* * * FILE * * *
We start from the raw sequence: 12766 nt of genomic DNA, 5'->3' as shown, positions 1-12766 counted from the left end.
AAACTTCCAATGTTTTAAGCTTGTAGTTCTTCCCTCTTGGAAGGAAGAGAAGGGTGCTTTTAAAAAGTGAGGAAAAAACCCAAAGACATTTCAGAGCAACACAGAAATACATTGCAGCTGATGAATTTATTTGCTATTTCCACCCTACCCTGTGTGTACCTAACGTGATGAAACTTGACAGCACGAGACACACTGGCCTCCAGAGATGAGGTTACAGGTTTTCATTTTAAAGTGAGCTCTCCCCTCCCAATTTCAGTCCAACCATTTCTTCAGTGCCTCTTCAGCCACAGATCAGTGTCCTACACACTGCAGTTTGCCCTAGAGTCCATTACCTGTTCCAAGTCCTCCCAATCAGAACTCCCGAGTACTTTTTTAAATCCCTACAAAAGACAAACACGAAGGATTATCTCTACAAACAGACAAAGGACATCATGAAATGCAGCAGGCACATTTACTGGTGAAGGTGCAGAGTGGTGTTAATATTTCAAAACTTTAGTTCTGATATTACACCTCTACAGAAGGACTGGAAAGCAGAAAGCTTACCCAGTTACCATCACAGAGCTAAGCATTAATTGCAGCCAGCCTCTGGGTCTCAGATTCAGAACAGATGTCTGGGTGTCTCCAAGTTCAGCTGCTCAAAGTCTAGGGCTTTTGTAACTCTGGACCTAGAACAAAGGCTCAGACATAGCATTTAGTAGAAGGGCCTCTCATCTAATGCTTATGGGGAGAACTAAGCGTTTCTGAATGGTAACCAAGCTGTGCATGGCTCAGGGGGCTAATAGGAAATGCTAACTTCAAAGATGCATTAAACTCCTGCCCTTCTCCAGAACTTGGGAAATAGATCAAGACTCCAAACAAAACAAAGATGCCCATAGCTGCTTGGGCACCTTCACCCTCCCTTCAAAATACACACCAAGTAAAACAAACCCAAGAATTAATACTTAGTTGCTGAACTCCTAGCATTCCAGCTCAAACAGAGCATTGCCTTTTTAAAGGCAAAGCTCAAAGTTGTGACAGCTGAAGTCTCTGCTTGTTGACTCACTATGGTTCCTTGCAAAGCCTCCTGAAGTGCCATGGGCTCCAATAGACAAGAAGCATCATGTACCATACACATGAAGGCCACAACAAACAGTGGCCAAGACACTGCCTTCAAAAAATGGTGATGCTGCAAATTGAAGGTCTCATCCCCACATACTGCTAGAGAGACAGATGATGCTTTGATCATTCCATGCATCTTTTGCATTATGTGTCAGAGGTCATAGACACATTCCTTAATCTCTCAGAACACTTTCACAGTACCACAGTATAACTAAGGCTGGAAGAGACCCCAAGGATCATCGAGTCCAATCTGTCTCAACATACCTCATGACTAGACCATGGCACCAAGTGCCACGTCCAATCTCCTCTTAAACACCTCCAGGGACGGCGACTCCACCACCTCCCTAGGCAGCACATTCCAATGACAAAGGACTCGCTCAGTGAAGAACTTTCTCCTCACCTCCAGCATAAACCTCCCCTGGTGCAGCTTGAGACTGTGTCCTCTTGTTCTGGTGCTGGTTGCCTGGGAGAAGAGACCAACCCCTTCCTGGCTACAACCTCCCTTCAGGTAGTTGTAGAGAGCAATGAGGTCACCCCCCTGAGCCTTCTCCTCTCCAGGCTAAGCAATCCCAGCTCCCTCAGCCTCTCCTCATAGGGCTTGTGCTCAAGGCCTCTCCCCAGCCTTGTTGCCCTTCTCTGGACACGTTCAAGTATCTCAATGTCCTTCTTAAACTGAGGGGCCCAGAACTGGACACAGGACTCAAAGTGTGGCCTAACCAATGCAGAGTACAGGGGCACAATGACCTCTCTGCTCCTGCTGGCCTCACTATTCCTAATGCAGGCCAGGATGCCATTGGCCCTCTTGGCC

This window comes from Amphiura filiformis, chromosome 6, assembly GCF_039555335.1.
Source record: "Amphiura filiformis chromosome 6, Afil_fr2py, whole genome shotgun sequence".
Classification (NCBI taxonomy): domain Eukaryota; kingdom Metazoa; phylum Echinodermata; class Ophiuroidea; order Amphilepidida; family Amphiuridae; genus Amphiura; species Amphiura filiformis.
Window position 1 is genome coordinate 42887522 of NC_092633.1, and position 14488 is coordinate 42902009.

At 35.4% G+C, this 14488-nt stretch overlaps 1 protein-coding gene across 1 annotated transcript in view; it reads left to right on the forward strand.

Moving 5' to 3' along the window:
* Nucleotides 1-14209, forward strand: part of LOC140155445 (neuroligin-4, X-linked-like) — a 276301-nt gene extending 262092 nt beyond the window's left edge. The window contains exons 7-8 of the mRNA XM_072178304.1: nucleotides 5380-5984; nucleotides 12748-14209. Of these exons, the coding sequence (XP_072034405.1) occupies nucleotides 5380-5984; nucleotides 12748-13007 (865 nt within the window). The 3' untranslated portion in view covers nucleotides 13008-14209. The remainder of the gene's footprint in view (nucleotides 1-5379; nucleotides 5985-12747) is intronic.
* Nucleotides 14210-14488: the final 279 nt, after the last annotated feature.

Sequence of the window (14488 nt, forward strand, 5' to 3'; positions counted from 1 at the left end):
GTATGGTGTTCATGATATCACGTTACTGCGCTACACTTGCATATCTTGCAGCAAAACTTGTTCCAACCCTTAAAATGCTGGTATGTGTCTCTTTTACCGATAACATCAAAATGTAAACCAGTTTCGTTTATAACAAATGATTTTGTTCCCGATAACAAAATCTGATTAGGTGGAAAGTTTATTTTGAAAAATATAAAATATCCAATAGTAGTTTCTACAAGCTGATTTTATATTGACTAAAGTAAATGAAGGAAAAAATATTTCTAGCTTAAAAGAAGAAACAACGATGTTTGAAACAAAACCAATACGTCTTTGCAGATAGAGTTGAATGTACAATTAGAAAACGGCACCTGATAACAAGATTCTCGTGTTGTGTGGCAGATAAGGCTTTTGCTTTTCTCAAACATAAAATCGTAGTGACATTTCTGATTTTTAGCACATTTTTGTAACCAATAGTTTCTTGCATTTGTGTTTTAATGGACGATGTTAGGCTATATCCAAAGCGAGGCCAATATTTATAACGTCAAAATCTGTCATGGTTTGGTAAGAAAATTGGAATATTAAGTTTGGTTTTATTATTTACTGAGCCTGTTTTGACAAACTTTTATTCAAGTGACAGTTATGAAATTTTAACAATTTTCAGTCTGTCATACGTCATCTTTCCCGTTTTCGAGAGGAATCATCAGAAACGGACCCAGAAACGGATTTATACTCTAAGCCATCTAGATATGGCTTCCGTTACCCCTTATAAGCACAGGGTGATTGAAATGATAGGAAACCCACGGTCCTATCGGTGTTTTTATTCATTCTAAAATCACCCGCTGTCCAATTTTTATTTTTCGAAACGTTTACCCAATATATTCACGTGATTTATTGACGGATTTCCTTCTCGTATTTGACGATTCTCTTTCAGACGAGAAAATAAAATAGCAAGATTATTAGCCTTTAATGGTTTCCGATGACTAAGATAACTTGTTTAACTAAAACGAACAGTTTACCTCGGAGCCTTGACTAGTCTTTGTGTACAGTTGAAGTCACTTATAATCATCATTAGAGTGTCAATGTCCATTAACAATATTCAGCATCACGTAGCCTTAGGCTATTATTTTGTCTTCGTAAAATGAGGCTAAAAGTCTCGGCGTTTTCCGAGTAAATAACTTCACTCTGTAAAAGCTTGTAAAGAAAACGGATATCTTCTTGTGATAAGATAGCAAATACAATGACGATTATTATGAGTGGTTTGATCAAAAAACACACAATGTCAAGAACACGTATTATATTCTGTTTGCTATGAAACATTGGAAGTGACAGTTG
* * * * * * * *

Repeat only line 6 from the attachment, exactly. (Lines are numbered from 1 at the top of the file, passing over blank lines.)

Window position 1 is genome coordinate 42887522 of NC_092633.1, and position 14488 is coordinate 42902009.